Dykes told authorities that he had blankets and a heater in the bunker, and authorities have previously said the bunker -- built 4 feet underground -- has electricity.
Authorities did not say how they were communicating with Dykes.
Meanwhile, residents and business owners in Midland City put up blue, red and black ribbons in support of the boy and Poland. Blue and red are the local school colors, and black is in honor of the slain bus driver.
The U.S. Navy confirmed Monday that Dykes served in the military from 1964 to 1969.
Naval records list him as an aviation maintenance administrationman third-class who served with units based in California and Atsugi, Japan. The job entails clerical work related to aircraft and aircraft maintenance, according to the Navy's job description.
Neighbors and officials had described Dykes as a survivalist with "anti-government" views.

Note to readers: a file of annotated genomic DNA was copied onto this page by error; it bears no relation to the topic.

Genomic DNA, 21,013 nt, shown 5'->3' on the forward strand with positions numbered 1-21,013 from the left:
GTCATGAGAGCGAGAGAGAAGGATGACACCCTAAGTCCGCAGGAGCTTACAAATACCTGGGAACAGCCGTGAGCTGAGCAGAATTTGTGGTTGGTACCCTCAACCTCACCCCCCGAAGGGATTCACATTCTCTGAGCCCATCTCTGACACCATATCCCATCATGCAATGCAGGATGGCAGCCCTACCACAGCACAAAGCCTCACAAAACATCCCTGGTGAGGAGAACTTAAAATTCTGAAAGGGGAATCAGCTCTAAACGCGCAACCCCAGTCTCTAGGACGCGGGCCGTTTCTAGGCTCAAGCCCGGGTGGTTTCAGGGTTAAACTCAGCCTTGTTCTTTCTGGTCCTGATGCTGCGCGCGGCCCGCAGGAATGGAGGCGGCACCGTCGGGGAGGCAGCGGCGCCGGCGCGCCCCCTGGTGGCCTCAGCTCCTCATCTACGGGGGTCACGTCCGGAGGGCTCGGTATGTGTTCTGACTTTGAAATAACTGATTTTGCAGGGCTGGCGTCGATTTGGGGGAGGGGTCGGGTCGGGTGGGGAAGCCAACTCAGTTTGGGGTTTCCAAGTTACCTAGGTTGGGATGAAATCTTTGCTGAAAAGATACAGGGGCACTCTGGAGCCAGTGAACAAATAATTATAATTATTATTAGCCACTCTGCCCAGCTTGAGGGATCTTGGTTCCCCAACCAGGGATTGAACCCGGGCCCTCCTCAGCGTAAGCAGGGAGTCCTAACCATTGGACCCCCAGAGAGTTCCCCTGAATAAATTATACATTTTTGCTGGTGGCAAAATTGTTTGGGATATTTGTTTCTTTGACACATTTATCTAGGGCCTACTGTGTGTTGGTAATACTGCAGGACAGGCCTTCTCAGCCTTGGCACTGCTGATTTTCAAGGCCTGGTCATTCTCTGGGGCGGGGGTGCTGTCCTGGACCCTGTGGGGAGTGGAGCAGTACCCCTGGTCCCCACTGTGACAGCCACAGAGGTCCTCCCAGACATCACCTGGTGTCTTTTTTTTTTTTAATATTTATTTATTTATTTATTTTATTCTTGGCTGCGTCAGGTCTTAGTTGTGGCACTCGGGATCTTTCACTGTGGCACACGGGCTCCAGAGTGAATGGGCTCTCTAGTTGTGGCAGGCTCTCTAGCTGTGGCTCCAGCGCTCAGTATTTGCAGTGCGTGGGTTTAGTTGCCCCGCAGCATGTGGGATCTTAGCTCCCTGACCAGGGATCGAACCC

Even as the hostage situation continued Monday morning, plenty of police were on hand as schools in neighboring Ozark, Alabama, reopened for the first time since the incident began.
Dale County schools remained closed but were to reopen on Tuesday, the district said.
In Ozark, school officials decided to begin strictly enforcing a 15-foot safety zone around school buses required by state law. The law prohibits any unauthorized adults, including parents, from approaching within 15 feet of a school bus stop. If an unauthorized adult gets too close, bus drivers are supposed to close bus doors or drive away, if necessary, school officials said